# Rocket Equation

## Rocket Equation

the fundamental equation of the motion of a rocket. First published in 1903 by K. E. Tsiolkovskii in his article “Investigation of Interplanetary Space by Means of Rocket Devices,” it is called Tsiolkovskii’s formula in the Soviet literature.

The rocket equation gives the maximum velocity attained by a single-stage rocket in the ideal case—that is, when the flight occurs outside the earth’s atmosphere and gravitational field. The initial velocity of the rocket is assumed to be zero. The equation is often written in the form

Here, *V _{max}* is the maximum velocity attained by the rocket, that is, the velocity at burnout;

*u*is the exhaust velocity;

*M*is the total initial mass of the rocket;

_{i}*M*is the mass remaining when burnout occurs; and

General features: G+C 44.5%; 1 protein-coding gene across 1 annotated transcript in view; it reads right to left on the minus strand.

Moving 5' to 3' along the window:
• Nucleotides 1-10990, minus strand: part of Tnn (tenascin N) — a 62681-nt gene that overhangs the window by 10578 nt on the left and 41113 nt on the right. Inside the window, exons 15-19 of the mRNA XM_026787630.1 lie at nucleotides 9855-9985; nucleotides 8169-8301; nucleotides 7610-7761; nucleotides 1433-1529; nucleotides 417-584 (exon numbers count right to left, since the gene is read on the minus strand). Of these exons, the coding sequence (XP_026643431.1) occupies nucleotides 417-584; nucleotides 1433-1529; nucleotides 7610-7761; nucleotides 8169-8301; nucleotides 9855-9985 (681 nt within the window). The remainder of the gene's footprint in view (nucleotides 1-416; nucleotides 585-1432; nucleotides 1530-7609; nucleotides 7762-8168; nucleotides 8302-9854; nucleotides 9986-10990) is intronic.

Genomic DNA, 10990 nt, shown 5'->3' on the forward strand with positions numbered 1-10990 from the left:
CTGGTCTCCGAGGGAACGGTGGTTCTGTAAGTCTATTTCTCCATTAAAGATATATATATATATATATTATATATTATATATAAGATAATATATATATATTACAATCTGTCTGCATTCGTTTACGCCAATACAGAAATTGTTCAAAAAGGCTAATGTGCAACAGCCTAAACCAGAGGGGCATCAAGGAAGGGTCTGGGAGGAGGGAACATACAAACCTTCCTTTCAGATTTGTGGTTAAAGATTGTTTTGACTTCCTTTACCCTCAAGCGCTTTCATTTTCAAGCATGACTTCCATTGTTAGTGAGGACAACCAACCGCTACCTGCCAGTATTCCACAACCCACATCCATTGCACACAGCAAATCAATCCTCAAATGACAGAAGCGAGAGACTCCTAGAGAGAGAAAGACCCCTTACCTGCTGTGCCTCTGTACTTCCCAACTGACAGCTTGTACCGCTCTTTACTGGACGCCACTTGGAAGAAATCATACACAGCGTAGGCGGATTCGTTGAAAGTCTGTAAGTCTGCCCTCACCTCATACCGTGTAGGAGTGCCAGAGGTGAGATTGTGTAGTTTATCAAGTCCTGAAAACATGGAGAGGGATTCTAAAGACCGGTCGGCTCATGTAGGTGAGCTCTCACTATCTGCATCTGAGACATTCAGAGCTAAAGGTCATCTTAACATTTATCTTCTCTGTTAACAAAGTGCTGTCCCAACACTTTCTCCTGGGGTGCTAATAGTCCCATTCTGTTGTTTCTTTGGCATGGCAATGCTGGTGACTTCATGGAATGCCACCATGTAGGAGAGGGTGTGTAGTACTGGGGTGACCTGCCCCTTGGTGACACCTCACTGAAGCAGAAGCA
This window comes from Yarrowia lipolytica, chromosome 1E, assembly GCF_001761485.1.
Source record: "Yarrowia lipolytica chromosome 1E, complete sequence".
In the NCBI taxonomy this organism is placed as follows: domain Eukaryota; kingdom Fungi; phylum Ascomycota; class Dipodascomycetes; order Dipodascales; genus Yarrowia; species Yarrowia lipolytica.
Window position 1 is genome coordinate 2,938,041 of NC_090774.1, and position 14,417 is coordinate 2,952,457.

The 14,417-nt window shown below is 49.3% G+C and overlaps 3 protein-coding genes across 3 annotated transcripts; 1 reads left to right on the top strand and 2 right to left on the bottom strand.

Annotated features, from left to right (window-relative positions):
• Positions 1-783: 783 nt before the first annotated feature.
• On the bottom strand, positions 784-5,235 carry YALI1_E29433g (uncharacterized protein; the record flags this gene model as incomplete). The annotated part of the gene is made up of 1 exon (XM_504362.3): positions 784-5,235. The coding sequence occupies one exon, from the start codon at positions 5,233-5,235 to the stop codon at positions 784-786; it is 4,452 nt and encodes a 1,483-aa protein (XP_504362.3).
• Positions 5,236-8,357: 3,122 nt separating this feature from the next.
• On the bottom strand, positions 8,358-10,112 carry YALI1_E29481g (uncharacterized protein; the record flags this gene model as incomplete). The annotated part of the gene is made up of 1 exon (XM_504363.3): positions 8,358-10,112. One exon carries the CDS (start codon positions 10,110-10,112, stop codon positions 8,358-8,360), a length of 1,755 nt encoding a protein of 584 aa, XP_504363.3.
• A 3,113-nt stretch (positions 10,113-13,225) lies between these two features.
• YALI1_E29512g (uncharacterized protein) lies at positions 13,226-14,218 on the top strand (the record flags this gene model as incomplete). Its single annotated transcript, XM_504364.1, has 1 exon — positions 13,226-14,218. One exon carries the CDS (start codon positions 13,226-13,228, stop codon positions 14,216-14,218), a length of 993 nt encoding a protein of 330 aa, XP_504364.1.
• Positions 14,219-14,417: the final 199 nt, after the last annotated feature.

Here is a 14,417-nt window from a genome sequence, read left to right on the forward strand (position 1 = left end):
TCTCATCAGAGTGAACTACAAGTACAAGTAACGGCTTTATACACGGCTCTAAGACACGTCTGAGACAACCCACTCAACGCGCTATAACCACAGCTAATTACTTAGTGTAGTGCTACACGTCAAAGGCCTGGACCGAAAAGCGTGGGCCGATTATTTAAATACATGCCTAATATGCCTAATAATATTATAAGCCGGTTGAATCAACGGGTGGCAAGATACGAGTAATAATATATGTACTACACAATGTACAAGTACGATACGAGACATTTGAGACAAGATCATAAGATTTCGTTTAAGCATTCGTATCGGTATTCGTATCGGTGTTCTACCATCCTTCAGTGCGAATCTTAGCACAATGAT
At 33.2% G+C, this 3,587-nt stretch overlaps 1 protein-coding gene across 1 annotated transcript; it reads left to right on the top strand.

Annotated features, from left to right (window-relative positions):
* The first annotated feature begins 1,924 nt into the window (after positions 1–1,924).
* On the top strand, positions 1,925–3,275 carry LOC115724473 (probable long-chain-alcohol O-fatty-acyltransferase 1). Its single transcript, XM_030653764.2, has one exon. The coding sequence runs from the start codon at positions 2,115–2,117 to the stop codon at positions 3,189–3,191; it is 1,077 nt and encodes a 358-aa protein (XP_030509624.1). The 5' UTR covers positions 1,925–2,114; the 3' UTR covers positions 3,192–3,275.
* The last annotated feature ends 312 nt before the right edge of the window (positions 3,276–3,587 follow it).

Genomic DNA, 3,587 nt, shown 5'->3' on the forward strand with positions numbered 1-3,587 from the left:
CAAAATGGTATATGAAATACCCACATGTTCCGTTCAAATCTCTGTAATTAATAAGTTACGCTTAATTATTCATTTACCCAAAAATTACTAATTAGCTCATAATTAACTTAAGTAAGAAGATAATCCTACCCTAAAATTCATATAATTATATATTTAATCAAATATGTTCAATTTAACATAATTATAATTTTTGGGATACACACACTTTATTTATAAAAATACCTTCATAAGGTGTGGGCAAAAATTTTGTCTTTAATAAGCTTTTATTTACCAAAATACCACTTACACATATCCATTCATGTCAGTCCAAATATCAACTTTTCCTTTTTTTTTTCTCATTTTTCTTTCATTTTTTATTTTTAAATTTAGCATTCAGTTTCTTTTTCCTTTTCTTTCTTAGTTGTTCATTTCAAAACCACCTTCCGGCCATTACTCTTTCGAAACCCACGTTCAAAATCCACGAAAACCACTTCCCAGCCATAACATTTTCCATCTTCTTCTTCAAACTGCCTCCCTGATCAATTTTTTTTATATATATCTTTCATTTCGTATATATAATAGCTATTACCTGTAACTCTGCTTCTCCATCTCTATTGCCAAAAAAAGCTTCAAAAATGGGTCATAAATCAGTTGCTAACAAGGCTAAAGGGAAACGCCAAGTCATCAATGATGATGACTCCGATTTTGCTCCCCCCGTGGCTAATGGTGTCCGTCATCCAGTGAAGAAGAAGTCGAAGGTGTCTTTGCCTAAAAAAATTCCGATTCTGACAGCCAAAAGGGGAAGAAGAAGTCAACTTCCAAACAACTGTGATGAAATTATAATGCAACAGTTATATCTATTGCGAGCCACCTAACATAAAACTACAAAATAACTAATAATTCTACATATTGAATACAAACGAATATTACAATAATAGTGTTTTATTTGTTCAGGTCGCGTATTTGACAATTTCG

_{b}*M*is the mass of the propellant that has been consumed. The quantity

_{p}*M*is called the mass ratio (in Soviet usage, Tsiolkovskii number).

_{p}/M_{b}The rocket equation may be used for approximate estimates of the dynamic characteristics of the flight of a rocket when the drag and the force of gravity are small in comparison to the thrust developed by the rocket. Tsiolkovskii generalized the equation to the case of rocket motion in a uniform gravitational field.

The rocket equation gives only the upper limit of the velocity of a rocket. The actual velocity attained at burnout is always less than this upper limit because of the losses incurred in overcoming, for example, drag and the force of gravity during the rocket’s ascent. The rocket equation can be used to analyze the flight characteristics of multistage rockets.

A. A. KOSMODEM’IANSKII